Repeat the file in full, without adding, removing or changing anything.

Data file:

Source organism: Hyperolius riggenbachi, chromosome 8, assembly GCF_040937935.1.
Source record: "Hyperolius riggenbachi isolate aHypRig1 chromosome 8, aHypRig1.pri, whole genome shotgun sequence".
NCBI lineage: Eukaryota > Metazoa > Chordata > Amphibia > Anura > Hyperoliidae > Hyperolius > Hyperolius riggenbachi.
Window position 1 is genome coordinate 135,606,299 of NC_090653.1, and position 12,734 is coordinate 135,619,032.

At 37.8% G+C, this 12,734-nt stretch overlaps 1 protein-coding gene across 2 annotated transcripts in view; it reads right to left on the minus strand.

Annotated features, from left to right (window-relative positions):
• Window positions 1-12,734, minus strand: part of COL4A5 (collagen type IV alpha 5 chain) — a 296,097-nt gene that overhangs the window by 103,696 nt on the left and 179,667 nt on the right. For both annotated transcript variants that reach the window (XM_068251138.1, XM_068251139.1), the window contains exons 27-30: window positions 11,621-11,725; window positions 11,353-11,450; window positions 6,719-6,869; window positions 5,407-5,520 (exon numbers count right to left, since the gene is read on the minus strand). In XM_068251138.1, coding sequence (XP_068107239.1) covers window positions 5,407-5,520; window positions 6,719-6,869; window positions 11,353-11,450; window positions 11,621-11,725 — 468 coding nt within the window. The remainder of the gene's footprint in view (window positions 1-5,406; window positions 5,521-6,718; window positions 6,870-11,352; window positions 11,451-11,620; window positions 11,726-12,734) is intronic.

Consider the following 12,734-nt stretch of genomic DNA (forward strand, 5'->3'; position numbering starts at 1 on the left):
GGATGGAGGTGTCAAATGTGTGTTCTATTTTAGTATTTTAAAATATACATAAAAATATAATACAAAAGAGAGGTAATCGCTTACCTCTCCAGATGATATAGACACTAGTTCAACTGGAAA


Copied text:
Source organism: Hyperolius riggenbachi, chromosome 8, assembly GCF_040937935.1.
Source record: "Hyperolius riggenbachi isolate aHypRig1 chromosome 8, aHypRig1.pri, whole genome shotgun sequence".
NCBI lineage: Eukaryota > Metazoa > Chordata > Amphibia > Anura > Hyperoliidae > Hyperolius > Hyperolius riggenbachi.
Window position 1 is genome coordinate 135,606,299 of NC_090653.1, and position 12,734 is coordinate 135,619,032.

At 37.8% G+C, this 12,734-nt stretch overlaps 1 protein-coding gene across 2 annotated transcripts in view; it reads right to left on the minus strand.

Annotated features, from left to right (window-relative positions):
• Window positions 1-12,734, minus strand: part of COL4A5 (collagen type IV alpha 5 chain) — a 296,097-nt gene that overhangs the window by 103,696 nt on the left and 179,667 nt on the right. For both annotated transcript variants that reach the window (XM_068251138.1, XM_068251139.1), the window contains exons 27-30: window positions 11,621-11,725; window positions 11,353-11,450; window positions 6,719-6,869; window positions 5,407-5,520 (exon numbers count right to left, since the gene is read on the minus strand). In XM_068251138.1, coding sequence (XP_068107239.1) covers window positions 5,407-5,520; window positions 6,719-6,869; window positions 11,353-11,450; window positions 11,621-11,725 — 468 coding nt within the window. The remainder of the gene's footprint in view (window positions 1-5,406; window positions 5,521-6,718; window positions 6,870-11,352; window positions 11,451-11,620; window positions 11,726-12,734) is intronic.

Consider the following 12,734-nt stretch of genomic DNA (forward strand, 5'->3'; position numbering starts at 1 on the left):
GGATGGAGGTGTCAAATGTGTGTTCTATTTTAGTATTTTAAAATATACATAAAAATATAATACAAAAGAGAGGTAATCGCTTACCTCTCCAGATGATATAGACACTAGTTCAACTGGAAA